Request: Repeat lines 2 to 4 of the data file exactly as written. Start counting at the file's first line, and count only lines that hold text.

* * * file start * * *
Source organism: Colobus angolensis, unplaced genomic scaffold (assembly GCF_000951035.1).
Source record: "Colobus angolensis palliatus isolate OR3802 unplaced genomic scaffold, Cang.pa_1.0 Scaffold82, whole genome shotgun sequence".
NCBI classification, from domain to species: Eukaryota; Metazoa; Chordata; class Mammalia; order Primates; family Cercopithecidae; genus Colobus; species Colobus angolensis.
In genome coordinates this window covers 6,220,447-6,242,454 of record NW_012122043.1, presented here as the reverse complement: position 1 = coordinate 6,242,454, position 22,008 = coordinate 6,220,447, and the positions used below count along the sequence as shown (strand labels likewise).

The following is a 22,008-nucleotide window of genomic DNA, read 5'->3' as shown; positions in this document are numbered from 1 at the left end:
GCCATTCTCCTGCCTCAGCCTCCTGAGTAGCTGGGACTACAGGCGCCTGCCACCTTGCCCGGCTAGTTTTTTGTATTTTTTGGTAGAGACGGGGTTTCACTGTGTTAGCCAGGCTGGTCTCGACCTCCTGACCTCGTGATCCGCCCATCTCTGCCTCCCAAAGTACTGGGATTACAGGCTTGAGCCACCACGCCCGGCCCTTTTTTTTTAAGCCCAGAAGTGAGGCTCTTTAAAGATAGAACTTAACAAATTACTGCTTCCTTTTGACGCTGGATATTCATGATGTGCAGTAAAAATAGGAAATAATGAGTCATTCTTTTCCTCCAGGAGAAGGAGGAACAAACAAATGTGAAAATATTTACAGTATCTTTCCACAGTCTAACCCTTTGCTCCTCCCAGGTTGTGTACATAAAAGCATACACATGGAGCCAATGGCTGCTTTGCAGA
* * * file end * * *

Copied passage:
Source record: "Colobus angolensis palliatus isolate OR3802 unplaced genomic scaffold, Cang.pa_1.0 Scaffold82, whole genome shotgun sequence".
NCBI classification, from domain to species: Eukaryota; Metazoa; Chordata; class Mammalia; order Primates; family Cercopithecidae; genus Colobus; species Colobus angolensis.
In genome coordinates this window covers 6,220,447-6,242,454 of record NW_012122043.1, presented here as the reverse complement: position 1 = coordinate 6,242,454, position 22,008 = coordinate 6,220,447, and the positions used below count along the sequence as shown (strand labels likewise).